October 22nd is a date many have tagged as the pinpoint for the easing of restrictions and the resumption of nightclub activity, but as D-Day looms what has replaced COVID-19 under the microscope is Ireland’s relationship with alcohol related events.
Just last month, Minister for Arts and Culture Catherine Martin announced intentions for measures that would see Irish licensing laws modernised in the ‘Night-time Economy Taskforce’ report.
Such plans include strategies to see cafes, museums and galleries stay open after dark, with disco closing times capped at 6am, in line with many metropolitan cities of Europe.
The programme, which Martin believes will incite a “rebirth of Ireland’s nightlife,” scheduled a pilot nightclub event for 450 people at the Button Factory in Temple Bar on September 30th, in preparation for this week’s reopening at 100 per cent capacity.
Meanwhile the late night national cultural facilities’ trials are to take place in spring of 2022, with no visible action as of yet yielding from the report.
Such a limitation of entertainment amenities after business hours “detracts people from going into town” according to Robbie Kitt, a spokesperson for the nightlife diversification group Give Us The Night Ireland.
“Having such little options doesn’t really produce a healthy environment at night in this country,” Kitt said.
“Whether it be museums, restaurants, cafes, or community and art spaces that are allowed to open late, these are things that are very doable and not unsafe.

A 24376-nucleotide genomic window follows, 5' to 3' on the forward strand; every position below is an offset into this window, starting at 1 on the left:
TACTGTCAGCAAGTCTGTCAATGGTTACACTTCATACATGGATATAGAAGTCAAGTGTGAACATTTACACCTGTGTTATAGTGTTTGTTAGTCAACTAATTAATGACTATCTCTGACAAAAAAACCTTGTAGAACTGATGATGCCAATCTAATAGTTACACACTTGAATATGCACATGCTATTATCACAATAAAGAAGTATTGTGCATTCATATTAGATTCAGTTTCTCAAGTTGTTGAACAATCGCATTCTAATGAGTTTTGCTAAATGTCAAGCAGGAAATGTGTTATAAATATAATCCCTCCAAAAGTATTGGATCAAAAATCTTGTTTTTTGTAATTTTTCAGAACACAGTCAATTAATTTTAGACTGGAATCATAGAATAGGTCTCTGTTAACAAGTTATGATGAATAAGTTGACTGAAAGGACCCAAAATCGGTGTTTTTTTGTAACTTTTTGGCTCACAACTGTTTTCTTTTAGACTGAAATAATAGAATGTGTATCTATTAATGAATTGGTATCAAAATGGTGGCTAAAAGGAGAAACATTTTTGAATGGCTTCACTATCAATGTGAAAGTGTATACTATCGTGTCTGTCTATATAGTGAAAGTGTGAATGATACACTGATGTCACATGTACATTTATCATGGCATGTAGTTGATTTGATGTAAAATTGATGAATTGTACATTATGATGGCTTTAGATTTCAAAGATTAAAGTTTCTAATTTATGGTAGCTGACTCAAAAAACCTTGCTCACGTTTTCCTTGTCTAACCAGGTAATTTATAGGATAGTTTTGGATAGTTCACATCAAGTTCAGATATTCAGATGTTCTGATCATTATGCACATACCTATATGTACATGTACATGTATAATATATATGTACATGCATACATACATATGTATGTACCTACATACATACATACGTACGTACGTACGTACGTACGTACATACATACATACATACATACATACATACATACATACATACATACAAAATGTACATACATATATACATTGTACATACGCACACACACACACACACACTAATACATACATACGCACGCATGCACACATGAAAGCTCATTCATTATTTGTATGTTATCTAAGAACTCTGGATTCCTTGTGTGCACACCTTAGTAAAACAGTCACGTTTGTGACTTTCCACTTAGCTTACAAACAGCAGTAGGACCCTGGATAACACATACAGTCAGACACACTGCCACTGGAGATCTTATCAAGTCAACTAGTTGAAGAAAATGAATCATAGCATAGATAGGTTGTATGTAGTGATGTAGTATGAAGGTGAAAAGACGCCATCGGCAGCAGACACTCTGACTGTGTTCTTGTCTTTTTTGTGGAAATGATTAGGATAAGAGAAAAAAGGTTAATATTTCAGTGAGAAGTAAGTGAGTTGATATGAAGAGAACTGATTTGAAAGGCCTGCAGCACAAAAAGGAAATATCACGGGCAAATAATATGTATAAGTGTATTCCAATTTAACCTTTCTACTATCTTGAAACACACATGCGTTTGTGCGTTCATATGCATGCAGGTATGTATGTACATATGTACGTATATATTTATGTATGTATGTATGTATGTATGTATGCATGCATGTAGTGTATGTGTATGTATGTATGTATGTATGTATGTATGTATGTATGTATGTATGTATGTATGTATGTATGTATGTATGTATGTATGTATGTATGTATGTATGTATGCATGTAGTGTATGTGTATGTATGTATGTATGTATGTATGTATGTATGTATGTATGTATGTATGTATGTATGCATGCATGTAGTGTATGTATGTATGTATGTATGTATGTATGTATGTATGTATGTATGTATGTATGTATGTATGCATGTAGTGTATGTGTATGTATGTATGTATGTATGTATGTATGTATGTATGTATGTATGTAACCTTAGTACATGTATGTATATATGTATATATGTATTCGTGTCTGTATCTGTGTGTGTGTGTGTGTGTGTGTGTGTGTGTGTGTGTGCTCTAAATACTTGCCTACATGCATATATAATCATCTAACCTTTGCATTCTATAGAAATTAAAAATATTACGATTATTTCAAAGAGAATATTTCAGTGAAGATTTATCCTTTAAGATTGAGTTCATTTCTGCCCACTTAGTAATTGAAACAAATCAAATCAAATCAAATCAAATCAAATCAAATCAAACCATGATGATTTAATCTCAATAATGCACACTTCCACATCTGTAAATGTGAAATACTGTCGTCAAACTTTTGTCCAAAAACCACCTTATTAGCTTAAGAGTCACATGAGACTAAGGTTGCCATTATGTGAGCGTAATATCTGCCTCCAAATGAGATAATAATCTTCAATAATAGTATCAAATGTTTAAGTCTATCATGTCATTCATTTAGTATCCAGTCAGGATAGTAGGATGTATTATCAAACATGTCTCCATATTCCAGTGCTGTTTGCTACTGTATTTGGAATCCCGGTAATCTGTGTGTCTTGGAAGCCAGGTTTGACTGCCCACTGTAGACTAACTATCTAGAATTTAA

“There’s no real reason why we don’t have these places. It really just seems it’s in the interest of certain business sectors not to have these as they feel it would impact on their business model.”
With examples to look at ranging across Europe from Berlin, Lisbon and London, the precedent already in place yields more than just a well-being benefit to a country too.
“Having a vast variety of options that people can engage in outside the consumption of alcohol will make the night-time economy accessible to people of all ages,” Kitt said, adding that “if you look at other countries around Europe if there are a wide range of things to do at night those places are more attractive to tourists.”
“That’s something that we simply don’t have in this city. There’s no holistic approach to our policy, it seems as if we are just following the money and looking for the highest yield of tourists such as business or golf groups who don’t really need these things we’re talking about here.”
Catering to those very factions the spokesperson believes “sanitises” the city and “eradicates a lot of the colour and life” that had been present beforehand, culminating in a “cultural crisis” with a lack of creative spaces for performers and artists.
So, what does the future hold then? Kitt accepts it is “hard to know what moves the needle of public perception” but the continued engagement with the government and the revolutionisation of our Licensing Laws are to be the first step of the ongoing dance that is the innovation of nightlife in Ireland.
Image credit: Abtoine Jon onUnsplash